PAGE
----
Re: Cancel Message for Internt Mail

"Anthony E. Greene" <agreene@nemaine.com> Sun, 18 May 1997 01:26 UTC

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Date: Thu, 15 May 1997 15:56:30 +0200
To: ietf-smtp@imc.org
From: "Anthony E. Greene" <agreene@nemaine.com>
Subject: Re: Cancel Message for Internt Mail
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References: <Your message of "Mon, 12 May 1997 01:35:07 +0200." <3.0.1.32.19970512013507.006a7028@pop.mindspring.com> <3.0.1.32.19970512013507.006a7028@pop.mindspring.com>
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At 11:44 AM 5/12/97 -0400, Valdis.Kletnieks@vt.edu wrote:
>There are a number of severe problems you need to deal with in any such
>proposal:
>
>1) What level of "guarantee" will the service provide?

The cancelling agent (server or client) would delete the message from it's
message store and return a delivery status notification message to the
sender. If the message could not be found or had been read the DSN would
indicate these conditions. If the agent that found and deleted the message
was unable to determine the whether or not the message had been read the
DSN would indicate this also. Of course backups may remain and it's
possible that they would be delivered if a failure occured between
reception of the original and reception of the cancellation. I think this
possiblity could simply be stated in the draft and accepted as is. This is
one of the things that can happen when backup data is used. There would be
no requirement for sanitation of the message store (overwriting, etc). Only
a similar function as would happen if the recipient read and deleted the
message.

>2)  What if the  recipient  gets his "You  have  new mail" bleep right
>away, and goes and reads his mail?...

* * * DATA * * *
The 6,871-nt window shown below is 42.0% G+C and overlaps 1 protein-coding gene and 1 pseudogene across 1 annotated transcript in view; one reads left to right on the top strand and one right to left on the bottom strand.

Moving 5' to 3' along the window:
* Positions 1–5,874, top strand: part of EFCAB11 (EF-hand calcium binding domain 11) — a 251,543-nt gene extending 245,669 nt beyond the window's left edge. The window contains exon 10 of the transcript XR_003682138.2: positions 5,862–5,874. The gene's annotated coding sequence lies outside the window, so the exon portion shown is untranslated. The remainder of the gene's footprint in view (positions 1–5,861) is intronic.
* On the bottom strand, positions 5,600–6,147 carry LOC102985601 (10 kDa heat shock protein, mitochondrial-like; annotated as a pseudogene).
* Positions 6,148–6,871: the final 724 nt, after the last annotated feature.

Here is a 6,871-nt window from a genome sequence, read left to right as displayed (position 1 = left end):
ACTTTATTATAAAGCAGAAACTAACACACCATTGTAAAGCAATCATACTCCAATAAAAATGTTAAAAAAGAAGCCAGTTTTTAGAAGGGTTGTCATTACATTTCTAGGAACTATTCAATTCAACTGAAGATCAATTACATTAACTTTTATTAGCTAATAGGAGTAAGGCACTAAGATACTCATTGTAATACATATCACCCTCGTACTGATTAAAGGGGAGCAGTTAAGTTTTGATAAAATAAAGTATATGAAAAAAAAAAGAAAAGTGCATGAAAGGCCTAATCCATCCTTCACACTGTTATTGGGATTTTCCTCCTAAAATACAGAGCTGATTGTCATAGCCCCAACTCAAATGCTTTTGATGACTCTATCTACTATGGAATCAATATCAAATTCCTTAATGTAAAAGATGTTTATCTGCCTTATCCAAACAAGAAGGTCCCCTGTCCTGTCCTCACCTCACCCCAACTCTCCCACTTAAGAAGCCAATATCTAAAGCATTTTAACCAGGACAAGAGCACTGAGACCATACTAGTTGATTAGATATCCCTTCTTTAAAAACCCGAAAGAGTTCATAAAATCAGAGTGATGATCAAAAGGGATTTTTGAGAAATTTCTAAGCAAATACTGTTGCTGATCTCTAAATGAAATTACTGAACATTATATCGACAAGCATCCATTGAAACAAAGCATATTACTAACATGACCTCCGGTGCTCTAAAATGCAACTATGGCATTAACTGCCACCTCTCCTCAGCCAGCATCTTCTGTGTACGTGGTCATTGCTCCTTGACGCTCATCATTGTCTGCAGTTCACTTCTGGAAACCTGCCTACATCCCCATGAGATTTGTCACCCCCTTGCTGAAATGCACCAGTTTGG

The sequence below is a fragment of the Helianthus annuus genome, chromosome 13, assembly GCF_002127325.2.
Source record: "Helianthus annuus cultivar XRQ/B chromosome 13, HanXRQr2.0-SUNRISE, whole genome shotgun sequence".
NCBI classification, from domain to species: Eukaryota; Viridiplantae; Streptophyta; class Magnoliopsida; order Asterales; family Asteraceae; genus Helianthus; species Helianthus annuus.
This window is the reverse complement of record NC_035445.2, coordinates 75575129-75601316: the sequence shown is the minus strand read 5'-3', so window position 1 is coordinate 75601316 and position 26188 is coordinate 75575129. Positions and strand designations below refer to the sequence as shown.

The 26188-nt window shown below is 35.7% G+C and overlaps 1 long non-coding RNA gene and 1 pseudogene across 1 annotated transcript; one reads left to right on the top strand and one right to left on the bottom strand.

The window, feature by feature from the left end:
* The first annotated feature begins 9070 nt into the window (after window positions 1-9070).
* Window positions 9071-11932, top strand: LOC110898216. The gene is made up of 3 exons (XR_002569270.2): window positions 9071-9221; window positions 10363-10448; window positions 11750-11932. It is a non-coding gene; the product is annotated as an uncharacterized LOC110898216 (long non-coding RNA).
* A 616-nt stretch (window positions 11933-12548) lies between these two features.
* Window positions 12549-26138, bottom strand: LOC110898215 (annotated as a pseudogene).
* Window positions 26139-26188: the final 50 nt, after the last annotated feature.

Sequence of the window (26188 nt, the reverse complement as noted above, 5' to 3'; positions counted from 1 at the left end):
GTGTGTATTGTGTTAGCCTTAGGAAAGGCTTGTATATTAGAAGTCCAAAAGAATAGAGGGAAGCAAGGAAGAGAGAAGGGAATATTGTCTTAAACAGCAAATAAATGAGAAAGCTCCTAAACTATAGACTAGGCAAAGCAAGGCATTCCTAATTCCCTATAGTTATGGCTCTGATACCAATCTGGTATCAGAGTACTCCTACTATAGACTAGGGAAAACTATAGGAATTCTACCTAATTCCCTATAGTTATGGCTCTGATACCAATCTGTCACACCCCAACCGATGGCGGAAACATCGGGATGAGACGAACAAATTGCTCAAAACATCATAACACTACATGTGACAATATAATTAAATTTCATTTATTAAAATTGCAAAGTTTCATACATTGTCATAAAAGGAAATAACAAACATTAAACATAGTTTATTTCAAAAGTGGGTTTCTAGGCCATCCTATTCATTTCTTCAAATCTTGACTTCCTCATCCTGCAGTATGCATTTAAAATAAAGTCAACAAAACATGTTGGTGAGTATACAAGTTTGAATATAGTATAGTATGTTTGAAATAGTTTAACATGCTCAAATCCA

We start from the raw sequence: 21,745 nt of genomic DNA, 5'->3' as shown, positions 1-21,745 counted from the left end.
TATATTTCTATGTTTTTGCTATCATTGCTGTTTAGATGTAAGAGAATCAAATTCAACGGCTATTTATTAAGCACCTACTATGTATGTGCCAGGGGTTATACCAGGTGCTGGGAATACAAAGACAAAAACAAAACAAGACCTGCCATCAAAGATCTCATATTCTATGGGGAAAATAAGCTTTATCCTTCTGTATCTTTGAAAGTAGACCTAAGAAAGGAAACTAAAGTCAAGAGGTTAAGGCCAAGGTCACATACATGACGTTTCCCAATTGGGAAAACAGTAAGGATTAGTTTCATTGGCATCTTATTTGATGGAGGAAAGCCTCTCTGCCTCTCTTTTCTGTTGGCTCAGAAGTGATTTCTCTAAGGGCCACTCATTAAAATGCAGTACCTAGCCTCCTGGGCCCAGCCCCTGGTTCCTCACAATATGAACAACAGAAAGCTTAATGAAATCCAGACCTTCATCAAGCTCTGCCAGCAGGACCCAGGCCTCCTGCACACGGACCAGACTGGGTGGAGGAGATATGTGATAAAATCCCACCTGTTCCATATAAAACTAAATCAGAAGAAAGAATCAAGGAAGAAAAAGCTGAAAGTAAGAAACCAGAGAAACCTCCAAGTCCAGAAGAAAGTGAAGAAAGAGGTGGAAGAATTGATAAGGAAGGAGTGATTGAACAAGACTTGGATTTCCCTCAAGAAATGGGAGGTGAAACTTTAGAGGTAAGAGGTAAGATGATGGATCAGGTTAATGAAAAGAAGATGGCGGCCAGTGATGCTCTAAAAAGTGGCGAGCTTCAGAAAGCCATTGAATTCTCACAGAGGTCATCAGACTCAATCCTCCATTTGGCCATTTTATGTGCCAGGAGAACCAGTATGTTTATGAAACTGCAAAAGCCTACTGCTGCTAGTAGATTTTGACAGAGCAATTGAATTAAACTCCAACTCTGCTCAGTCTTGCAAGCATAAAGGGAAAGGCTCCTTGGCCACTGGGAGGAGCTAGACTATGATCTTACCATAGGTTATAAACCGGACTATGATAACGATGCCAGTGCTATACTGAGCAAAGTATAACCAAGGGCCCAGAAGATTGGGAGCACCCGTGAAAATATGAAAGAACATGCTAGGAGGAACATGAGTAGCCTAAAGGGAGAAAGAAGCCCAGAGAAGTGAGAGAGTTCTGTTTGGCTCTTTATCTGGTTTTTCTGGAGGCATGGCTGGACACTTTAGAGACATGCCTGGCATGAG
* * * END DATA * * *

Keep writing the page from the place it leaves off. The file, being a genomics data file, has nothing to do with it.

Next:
The mail client would not attempt deletion on a message that is open or has
been read. A failure DSN would be returned to the sender indicating the
message could not be deleted and may have been read. This is not supposed
to be a perfect mechanism, just a feature that could be used to recover
from an accident (hopefully) before it's too late.

>3) Many people  (myself included) do  a lot of programmatic processing
>of mail (filtering, filing based on origin/subject, etc) when the mail
>is received.   There's  *NO* way that you  will  be able to   get at a
>message to cancel it  in this case.  Even if  the message  itself were
>removable, there  may  be other    state  information that will    get
>changed. For  instance,     my 'procmail' filter   keeps   statistical
>information on the number of messages received of different types - if
>I receive a message   in "Category 3A" that's  subsequently cancelled,
>how does that change the 'received count' for 3A?

If the message has been processed and is not removable then a failure DSN
would be returned to the sender. Otherwise the client could search through
it's folders to find the original message by message-id. This may be a
lengthy process but it should not happen very often.

Your second point is harder. A graceful failure may be the best that can be
achieved without a lot of filter rewriting.

>4) Security implications...

The sender would have to be the same and the message id would have to be
specified. This is the biggest weak point I saw when thinking about this.
The only solutions I could come up with involve public key and directory
infrastructures that we don't have yet. Servers which process business
critical transactions could have cancel messages disabled. The real
solution is a security infrastructure. This whole idea may not be practical
yet.

>5) Implications for e-mail based  automatons...

The sender would get a failure DSN. It may be possible to configure
machines that serve only as listservers to send a help message when a
cancel message is sent to a list address, in addition to the failure DSN.


--
Anthony E. Greene <agreene@nemaine.com>;
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